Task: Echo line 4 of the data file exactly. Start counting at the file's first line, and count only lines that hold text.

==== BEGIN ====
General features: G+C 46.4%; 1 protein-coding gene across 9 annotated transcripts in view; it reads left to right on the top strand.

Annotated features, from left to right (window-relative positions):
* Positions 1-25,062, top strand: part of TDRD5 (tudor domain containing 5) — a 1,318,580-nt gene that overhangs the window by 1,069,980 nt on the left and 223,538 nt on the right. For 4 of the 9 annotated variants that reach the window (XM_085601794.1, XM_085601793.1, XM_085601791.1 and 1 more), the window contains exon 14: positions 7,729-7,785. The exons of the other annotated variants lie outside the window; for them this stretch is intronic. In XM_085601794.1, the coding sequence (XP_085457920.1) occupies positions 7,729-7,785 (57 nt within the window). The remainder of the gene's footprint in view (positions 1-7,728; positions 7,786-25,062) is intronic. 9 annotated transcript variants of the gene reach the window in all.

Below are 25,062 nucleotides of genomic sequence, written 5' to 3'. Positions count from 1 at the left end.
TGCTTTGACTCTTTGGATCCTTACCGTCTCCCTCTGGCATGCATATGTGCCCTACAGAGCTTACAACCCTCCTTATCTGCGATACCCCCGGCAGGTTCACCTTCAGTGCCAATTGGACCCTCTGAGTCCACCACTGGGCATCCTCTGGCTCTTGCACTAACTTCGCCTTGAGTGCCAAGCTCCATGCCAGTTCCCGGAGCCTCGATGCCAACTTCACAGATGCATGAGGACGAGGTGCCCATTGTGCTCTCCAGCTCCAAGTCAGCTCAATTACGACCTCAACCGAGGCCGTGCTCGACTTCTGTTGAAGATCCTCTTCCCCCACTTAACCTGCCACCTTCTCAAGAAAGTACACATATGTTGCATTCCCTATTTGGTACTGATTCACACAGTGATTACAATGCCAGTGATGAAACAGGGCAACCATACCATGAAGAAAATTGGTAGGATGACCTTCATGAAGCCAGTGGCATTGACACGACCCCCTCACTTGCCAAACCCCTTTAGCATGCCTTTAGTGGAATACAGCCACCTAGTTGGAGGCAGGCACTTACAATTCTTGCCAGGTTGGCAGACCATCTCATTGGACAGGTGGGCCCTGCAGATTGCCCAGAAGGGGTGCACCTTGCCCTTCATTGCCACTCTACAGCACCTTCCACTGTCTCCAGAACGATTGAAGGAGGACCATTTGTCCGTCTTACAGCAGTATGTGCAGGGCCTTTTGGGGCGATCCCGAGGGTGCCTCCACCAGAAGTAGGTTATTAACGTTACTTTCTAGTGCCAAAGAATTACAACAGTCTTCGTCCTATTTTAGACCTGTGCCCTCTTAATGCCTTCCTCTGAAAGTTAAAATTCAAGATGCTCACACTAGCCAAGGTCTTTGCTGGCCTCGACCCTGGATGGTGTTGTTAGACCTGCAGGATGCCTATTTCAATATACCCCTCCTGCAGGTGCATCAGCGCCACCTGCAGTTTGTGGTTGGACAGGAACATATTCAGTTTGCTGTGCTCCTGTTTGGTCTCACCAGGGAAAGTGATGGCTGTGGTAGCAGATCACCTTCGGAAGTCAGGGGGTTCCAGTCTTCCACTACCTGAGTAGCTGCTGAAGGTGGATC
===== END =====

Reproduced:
Below are 25,062 nucleotides of genomic sequence, written 5' to 3'. Positions count from 1 at the left end.